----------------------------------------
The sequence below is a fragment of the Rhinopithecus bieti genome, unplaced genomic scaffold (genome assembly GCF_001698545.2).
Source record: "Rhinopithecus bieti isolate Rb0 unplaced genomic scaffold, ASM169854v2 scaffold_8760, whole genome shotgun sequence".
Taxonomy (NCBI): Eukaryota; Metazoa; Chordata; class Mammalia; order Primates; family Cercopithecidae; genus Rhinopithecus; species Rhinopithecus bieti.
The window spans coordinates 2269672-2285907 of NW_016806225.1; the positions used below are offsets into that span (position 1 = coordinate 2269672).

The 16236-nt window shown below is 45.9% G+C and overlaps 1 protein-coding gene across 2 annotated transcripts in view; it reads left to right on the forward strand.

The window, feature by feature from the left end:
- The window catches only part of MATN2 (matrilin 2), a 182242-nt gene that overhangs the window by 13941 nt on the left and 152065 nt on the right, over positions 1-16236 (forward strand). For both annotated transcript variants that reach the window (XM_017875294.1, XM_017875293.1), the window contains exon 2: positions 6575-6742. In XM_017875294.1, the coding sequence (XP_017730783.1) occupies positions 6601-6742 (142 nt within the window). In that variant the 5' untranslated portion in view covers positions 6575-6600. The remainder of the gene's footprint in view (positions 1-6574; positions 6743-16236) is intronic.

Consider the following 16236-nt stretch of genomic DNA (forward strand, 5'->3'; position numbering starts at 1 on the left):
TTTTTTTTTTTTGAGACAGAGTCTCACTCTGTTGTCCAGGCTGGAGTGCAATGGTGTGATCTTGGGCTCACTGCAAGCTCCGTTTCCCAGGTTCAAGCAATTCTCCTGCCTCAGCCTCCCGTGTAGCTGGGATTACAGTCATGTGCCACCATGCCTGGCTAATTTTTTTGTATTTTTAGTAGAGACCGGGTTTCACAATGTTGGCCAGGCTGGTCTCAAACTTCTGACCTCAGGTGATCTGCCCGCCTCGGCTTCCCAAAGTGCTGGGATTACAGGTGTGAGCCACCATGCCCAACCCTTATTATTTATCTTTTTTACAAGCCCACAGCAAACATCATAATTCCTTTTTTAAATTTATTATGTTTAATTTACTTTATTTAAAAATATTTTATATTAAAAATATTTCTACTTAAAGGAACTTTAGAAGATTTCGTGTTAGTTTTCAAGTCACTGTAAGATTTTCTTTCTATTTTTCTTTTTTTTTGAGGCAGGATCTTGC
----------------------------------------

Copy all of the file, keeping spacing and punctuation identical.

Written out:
The sequence below is a fragment of the Rhinopithecus bieti genome, unplaced genomic scaffold (genome assembly GCF_001698545.2).
Source record: "Rhinopithecus bieti isolate Rb0 unplaced genomic scaffold, ASM169854v2 scaffold_8760, whole genome shotgun sequence".
Taxonomy (NCBI): Eukaryota; Metazoa; Chordata; class Mammalia; order Primates; family Cercopithecidae; genus Rhinopithecus; species Rhinopithecus bieti.
The window spans coordinates 2269672-2285907 of NW_016806225.1; the positions used below are offsets into that span (position 1 = coordinate 2269672).

The 16236-nt window shown below is 45.9% G+C and overlaps 1 protein-coding gene across 2 annotated transcripts in view; it reads left to right on the forward strand.

The window, feature by feature from the left end:
- The window catches only part of MATN2 (matrilin 2), a 182242-nt gene that overhangs the window by 13941 nt on the left and 152065 nt on the right, over positions 1-16236 (forward strand). For both annotated transcript variants that reach the window (XM_017875294.1, XM_017875293.1), the window contains exon 2: positions 6575-6742. In XM_017875294.1, the coding sequence (XP_017730783.1) occupies positions 6601-6742 (142 nt within the window). In that variant the 5' untranslated portion in view covers positions 6575-6600. The remainder of the gene's footprint in view (positions 1-6574; positions 6743-16236) is intronic.

Consider the following 16236-nt stretch of genomic DNA (forward strand, 5'->3'; position numbering starts at 1 on the left):
TTTTTTTTTTTTGAGACAGAGTCTCACTCTGTTGTCCAGGCTGGAGTGCAATGGTGTGATCTTGGGCTCACTGCAAGCTCCGTTTCCCAGGTTCAAGCAATTCTCCTGCCTCAGCCTCCCGTGTAGCTGGGATTACAGTCATGTGCCACCATGCCTGGCTAATTTTTTTGTATTTTTAGTAGAGACCGGGTTTCACAATGTTGGCCAGGCTGGTCTCAAACTTCTGACCTCAGGTGATCTGCCCGCCTCGGCTTCCCAAAGTGCTGGGATTACAGGTGTGAGCCACCATGCCCAACCCTTATTATTTATCTTTTTTACAAGCCCACAGCAAACATCATAATTCCTTTTTTAAATTTATTATGTTTAATTTACTTTATTTAAAAATATTTTATATTAAAAATATTTCTACTTAAAGGAACTTTAGAAGATTTCGTGTTAGTTTTCAAGTCACTGTAAGATTTTCTTTCTATTTTTCTTTTTTTTTGAGGCAGGATCTTGC